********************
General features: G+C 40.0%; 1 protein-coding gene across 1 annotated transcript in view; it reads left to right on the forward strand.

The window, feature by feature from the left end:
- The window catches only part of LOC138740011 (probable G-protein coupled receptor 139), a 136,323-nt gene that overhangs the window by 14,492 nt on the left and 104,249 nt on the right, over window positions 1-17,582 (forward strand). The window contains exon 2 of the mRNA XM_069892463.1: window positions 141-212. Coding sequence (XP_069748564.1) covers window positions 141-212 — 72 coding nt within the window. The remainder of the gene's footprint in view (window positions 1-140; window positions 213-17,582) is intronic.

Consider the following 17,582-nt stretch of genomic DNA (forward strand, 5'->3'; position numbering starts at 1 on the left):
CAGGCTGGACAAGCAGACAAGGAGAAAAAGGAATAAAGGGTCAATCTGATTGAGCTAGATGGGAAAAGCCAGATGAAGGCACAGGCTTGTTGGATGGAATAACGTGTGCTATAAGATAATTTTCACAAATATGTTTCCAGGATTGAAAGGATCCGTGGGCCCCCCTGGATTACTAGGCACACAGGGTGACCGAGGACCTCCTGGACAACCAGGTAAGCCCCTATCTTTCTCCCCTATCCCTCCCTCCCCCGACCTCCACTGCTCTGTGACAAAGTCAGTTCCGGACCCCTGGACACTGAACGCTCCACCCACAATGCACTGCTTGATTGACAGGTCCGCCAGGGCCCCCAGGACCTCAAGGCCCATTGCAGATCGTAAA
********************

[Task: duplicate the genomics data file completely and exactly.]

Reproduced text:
General features: G+C 40.0%; 1 protein-coding gene across 1 annotated transcript in view; it reads left to right on the forward strand.

The window, feature by feature from the left end:
- The window catches only part of LOC138740011 (probable G-protein coupled receptor 139), a 136,323-nt gene that overhangs the window by 14,492 nt on the left and 104,249 nt on the right, over window positions 1-17,582 (forward strand). The window contains exon 2 of the mRNA XM_069892463.1: window positions 141-212. Coding sequence (XP_069748564.1) covers window positions 141-212 — 72 coding nt within the window. The remainder of the gene's footprint in view (window positions 1-140; window positions 213-17,582) is intronic.

Consider the following 17,582-nt stretch of genomic DNA (forward strand, 5'->3'; position numbering starts at 1 on the left):
CAGGCTGGACAAGCAGACAAGGAGAAAAAGGAATAAAGGGTCAATCTGATTGAGCTAGATGGGAAAAGCCAGATGAAGGCACAGGCTTGTTGGATGGAATAACGTGTGCTATAAGATAATTTTCACAAATATGTTTCCAGGATTGAAAGGATCCGTGGGCCCCCCTGGATTACTAGGCACACAGGGTGACCGAGGACCTCCTGGACAACCAGGTAAGCCCCTATCTTTCTCCCCTATCCCTCCCTCCCCCGACCTCCACTGCTCTGTGACAAAGTCAGTTCCGGACCCCTGGACACTGAACGCTCCACCCACAATGCACTGCTTGATTGACAGGTCCGCCAGGGCCCCCAGGACCTCAAGGCCCATTGCAGATCGTAAA